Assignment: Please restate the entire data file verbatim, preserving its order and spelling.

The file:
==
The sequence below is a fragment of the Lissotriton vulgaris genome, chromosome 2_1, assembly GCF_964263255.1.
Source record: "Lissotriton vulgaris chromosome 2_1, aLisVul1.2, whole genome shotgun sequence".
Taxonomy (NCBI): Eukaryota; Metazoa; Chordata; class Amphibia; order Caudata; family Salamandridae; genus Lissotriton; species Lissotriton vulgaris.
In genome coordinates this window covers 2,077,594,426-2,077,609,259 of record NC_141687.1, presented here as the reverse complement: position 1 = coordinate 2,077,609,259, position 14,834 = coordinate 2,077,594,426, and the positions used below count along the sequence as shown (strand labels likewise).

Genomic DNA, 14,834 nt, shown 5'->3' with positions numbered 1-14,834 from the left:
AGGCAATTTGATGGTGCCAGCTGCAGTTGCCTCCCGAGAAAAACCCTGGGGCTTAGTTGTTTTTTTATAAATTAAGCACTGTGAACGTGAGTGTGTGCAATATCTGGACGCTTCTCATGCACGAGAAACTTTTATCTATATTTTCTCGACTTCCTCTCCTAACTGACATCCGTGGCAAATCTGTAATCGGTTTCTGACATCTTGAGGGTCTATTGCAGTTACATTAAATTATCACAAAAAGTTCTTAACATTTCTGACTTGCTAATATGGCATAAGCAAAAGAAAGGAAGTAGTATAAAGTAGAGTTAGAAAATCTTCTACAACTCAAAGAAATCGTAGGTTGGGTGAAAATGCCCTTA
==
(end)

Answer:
The sequence below is a fragment of the Lissotriton vulgaris genome, chromosome 2_1, assembly GCF_964263255.1.
Source record: "Lissotriton vulgaris chromosome 2_1, aLisVul1.2, whole genome shotgun sequence".
Taxonomy (NCBI): Eukaryota; Metazoa; Chordata; class Amphibia; order Caudata; family Salamandridae; genus Lissotriton; species Lissotriton vulgaris.
In genome coordinates this window covers 2,077,594,426-2,077,609,259 of record NC_141687.1, presented here as the reverse complement: position 1 = coordinate 2,077,609,259, position 14,834 = coordinate 2,077,594,426, and the positions used below count along the sequence as shown (strand labels likewise).

Genomic DNA, 14,834 nt, shown 5'->3' with positions numbered 1-14,834 from the left:
AGGCAATTTGATGGTGCCAGCTGCAGTTGCCTCCCGAGAAAAACCCTGGGGCTTAGTTGTTTTTTTATAAATTAAGCACTGTGAACGTGAGTGTGTGCAATATCTGGACGCTTCTCATGCACGAGAAACTTTTATCTATATTTTCTCGACTTCCTCTCCTAACTGACATCCGTGGCAAATCTGTAATCGGTTTCTGACATCTTGAGGGTCTATTGCAGTTACATTAAATTATCACAAAAAGTTCTTAACATTTCTGACTTGCTAATATGGCATAAGCAAAAGAAAGGAAGTAGTATAAAGTAGAGTTAGAAAATCTTCTACAACTCAAAGAAATCGTAGGTTGGGTGAAAATGCCCTTA